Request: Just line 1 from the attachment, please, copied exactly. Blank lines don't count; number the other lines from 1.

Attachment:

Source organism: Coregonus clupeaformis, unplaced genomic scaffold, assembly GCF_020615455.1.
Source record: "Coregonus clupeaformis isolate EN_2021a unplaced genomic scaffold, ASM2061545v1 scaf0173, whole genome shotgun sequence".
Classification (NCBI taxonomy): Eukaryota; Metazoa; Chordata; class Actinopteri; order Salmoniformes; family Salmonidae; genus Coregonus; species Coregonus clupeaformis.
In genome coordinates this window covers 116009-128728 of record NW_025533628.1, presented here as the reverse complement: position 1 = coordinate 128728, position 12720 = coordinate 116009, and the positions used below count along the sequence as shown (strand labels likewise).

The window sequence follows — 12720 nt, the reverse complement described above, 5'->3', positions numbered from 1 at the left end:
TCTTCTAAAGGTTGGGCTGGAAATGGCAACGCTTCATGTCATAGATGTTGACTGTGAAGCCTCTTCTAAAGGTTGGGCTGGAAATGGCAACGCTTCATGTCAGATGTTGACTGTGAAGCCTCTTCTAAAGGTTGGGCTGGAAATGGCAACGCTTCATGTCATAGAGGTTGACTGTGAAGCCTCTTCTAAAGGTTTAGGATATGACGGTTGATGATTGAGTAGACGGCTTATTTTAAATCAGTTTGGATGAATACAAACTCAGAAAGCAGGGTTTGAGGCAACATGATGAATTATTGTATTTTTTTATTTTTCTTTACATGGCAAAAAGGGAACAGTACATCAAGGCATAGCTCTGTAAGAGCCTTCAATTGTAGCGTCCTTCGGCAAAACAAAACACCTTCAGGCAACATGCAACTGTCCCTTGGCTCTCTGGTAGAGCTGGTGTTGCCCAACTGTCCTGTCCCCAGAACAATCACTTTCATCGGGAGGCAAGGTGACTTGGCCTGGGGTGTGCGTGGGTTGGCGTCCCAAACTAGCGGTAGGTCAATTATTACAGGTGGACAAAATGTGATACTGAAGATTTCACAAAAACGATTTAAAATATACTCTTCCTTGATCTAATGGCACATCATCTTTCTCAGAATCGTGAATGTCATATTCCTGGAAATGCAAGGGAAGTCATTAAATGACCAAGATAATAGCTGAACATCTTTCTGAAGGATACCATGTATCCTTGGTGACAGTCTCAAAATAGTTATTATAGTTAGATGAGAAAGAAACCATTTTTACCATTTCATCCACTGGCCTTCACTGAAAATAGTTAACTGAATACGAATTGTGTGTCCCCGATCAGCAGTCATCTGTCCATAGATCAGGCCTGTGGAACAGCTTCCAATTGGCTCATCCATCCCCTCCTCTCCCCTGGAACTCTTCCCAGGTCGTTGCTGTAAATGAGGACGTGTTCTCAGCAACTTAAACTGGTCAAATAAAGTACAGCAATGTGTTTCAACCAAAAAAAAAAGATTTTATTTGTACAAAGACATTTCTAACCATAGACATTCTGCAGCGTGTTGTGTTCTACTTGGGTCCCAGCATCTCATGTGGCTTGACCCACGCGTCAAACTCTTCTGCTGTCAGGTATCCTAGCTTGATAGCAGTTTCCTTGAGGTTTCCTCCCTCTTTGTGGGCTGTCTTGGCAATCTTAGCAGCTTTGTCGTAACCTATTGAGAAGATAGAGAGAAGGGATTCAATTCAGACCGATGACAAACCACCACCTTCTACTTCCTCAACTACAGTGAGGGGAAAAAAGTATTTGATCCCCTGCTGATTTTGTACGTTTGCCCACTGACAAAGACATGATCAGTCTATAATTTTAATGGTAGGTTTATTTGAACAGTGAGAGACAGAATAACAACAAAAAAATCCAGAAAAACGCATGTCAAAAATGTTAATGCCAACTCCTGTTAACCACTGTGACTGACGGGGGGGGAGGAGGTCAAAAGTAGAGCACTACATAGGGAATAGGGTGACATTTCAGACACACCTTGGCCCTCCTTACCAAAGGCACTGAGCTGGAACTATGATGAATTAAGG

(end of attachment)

Source organism: Coregonus clupeaformis, unplaced genomic scaffold, assembly GCF_020615455.1.